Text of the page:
The future courier/bodyguard story is one that we have seen in other works like Cyborg (1989), Johnny Mnemonic (1995) and Children of Men (2006). As has been noted elsewhere, Babylon A.D. has a number of passing similarities to Children of Men, notably the almost divine status of the girl being escorted who carries the hope for the human race’s future in her pregnancy. The character of Aurora seems first cousin to the super-powered lost waifs that we have in The Fifth Element‘s Leeloo or Summer Glau in Firefly (2002-3) and Serenity (2005).
Certainly, the action sequences never take over and dominate the show to the exclusion of all else as Mathieu Kassovitz’s comments tended to indicate. One was expecting something like Total Recall (1990) or The Island (2005) where bludgeoning and mindless action supplanted what might have otherwise been an intelligent plot. There are only a handful of action sequences – the cage fight in the nightclub, the snowmobile chase through the Canadian wilderness, the shootout and bike action at the climax. Of course, it is hard to tell exactly what Kassovitz had originally intended these to mean – he has made comments to the effect that each action sequence was not a kinetic boiler-plate sequence but part of a spiritual journey for the characters. The most intriguing sequence – and the one that would seem to come the closest to Kassovitz’s vision – is the race to get aboard the Russian submarine that emerges from beneath the ice, Melanie Thierry’s shock at seeing other refugees simply abandoned in the water and the sudden emergence of her ability to intuitively know how to do things as she tries to turn the submarine around.
That of course brings us to the ending, or at least the last fifteen minutes or so of the film, which takes a total dogleg into muddle-headed mysticism. Again, it is hard to tell what ended up on the cutting room floor and what didn’t, but when we get to Lambert Wilson’s explanation about what is going on, the show takes a nosedive into the preposterous from which it fails to recover. We get [PLOT SPOILERS] the revelation that Aurora (Melanie Thierry) has been genetically engineered by her father (Lambert Wilson) as the messiah for his wife (Charlotte Rampling)’s church and that somehow her pregnancy means a great deal for the human race. Exactly what is not at all clear. And why the church seem to be trying to kill her when she is supposed to be their messiah is also unclear. For that matter, it all seems confusing why they give her into Vin Diesel’s hands to deliver to safety, then spend the rest of the film trying to kill/retrieve her when they had her in the first place. There is mention made that she could possibly be a viral weapon but this idea is dropped as soon as it is raised. The end where Vin is left raising the children (who for twins both confusingly seem to be of different races) and departs with the cryptic comment “there’s a storm coming” explains nothing at all. Babylon A.D. is a film that virtually sits there on its knees as you walk out begging for a director’s cut to clarify everything.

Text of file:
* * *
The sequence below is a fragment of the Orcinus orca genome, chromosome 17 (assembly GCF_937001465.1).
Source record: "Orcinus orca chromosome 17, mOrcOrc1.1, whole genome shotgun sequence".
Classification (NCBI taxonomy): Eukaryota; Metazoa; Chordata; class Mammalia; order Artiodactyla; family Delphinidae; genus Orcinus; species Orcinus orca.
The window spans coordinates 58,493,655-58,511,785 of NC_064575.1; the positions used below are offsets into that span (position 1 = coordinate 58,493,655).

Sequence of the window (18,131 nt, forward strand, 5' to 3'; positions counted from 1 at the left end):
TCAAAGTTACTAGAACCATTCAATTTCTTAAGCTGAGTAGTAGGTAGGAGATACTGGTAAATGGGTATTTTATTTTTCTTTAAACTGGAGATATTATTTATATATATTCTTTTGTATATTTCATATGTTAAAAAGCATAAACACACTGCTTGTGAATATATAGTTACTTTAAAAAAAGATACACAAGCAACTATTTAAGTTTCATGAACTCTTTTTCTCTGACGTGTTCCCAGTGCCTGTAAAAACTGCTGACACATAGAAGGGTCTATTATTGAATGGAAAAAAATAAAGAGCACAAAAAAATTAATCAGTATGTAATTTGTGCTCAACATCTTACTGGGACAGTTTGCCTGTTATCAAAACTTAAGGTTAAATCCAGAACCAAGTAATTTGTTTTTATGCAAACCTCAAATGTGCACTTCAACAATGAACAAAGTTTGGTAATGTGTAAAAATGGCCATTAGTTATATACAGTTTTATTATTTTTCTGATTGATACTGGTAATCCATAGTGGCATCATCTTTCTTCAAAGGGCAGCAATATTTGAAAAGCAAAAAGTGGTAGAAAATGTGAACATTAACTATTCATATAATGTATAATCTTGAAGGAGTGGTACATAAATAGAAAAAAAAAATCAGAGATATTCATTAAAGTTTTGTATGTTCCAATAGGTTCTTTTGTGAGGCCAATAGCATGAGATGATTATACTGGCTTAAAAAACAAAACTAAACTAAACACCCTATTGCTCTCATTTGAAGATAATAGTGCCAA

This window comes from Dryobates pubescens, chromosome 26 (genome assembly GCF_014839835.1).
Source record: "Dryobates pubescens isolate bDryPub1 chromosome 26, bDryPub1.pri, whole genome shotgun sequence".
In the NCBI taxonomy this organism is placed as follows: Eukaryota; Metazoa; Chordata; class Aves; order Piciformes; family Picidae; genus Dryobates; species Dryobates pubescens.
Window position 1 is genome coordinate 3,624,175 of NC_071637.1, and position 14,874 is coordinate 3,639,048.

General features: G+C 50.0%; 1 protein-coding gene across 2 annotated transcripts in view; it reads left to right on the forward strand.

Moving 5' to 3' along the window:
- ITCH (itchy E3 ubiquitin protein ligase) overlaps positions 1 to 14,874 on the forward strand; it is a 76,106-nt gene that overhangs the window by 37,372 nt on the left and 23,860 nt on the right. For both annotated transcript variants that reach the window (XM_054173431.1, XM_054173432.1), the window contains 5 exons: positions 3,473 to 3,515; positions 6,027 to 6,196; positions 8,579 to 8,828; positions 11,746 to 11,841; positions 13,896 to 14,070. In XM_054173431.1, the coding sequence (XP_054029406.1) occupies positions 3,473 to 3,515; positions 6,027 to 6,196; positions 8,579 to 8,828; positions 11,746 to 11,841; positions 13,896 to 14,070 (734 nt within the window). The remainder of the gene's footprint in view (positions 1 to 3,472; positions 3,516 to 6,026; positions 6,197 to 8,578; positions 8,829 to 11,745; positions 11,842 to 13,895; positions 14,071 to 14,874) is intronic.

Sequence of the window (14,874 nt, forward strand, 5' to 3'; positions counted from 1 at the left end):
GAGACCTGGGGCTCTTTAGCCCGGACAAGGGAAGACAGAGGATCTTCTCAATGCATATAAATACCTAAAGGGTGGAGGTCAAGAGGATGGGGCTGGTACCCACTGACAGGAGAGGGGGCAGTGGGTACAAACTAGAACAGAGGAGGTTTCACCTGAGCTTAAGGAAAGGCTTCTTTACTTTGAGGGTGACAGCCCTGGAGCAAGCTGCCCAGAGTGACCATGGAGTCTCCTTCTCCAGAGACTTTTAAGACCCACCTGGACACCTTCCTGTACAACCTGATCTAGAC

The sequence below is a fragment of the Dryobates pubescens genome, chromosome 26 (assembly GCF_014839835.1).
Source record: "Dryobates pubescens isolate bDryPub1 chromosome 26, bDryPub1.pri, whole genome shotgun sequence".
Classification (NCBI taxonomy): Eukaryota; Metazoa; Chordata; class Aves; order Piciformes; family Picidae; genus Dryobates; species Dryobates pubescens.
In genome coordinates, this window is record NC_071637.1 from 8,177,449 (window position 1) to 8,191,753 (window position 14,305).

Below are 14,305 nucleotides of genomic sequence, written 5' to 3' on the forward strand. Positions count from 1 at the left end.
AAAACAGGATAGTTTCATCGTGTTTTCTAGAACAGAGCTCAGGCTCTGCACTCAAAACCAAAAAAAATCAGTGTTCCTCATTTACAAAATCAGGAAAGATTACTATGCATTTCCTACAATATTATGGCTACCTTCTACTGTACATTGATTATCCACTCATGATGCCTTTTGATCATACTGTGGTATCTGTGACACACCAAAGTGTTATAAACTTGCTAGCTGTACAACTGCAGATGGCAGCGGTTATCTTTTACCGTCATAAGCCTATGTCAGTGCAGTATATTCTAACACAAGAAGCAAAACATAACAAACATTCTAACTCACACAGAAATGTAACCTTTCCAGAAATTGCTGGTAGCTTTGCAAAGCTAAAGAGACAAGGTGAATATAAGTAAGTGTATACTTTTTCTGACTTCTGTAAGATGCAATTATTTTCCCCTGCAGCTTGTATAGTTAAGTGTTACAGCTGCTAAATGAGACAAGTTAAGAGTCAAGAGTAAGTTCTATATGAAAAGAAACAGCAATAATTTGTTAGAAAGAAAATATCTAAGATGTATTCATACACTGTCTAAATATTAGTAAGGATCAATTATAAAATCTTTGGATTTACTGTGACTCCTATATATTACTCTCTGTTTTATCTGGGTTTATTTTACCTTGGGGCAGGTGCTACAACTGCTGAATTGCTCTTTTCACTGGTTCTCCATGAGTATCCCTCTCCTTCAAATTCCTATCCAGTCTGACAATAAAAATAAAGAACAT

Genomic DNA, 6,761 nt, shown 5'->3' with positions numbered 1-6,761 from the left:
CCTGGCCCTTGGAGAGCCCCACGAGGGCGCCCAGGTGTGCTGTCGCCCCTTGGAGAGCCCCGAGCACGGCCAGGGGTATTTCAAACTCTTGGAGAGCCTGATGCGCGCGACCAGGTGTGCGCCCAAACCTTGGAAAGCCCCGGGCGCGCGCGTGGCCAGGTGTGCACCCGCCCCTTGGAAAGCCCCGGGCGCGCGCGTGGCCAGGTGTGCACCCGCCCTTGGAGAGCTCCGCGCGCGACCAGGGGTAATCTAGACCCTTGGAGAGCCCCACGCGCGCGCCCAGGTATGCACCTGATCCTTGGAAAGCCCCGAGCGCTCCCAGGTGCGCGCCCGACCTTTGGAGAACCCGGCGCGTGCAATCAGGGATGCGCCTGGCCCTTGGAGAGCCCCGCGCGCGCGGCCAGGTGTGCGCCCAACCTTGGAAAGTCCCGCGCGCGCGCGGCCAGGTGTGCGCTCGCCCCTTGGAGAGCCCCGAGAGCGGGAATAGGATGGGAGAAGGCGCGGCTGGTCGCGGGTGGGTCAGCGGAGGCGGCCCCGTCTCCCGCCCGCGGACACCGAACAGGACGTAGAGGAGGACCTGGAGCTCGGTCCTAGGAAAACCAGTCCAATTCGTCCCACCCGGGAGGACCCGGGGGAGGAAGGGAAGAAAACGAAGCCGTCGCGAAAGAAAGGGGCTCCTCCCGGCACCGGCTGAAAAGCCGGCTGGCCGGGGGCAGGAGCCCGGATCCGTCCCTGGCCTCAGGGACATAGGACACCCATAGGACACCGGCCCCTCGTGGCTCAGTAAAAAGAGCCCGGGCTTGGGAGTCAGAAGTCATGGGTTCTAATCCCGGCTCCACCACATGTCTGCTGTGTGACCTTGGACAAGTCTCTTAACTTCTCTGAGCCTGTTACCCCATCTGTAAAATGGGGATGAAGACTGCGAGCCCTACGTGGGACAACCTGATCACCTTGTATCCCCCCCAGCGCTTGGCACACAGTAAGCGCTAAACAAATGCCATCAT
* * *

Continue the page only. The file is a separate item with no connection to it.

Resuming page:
Babylon A.D. may have been the opportunity for Vin Diesel to climb back up from his career lull over the last few years – he may even yet earn our forgiveness for xXx (2002) and The Pacifier (2005) – but it is still a role where Vin just gets to serve up the same tough and deep-voiced Vin we have seen through every other role he has done. About all that Vin does to show that he has acting range is grow his hair to stubble length rather than go bald this time. The fine Michelle Yeoh is cast opposite him but suffers from being given few chances to do anything. The main problem is that nobody present gets much of an opportunity to develop their characters. There are a couple of scenes with the three in a tent in the Arctic wastes and one where a half-clad Melanie Thierry suddenly comes onto Vin Diesel but they feel out of place because they only seem like points where the film is stopping for Requisite Character Development Scene and the rest of the film never seems concerned with digging any deeper into their characters. Melanie Thierry has a lovely beauty but the role is such an enigmatic and unexplained one that she never gets the opportunity to show us anything either. An almost unrecognisable Gerard Depardieu has fun as a Russian mobster.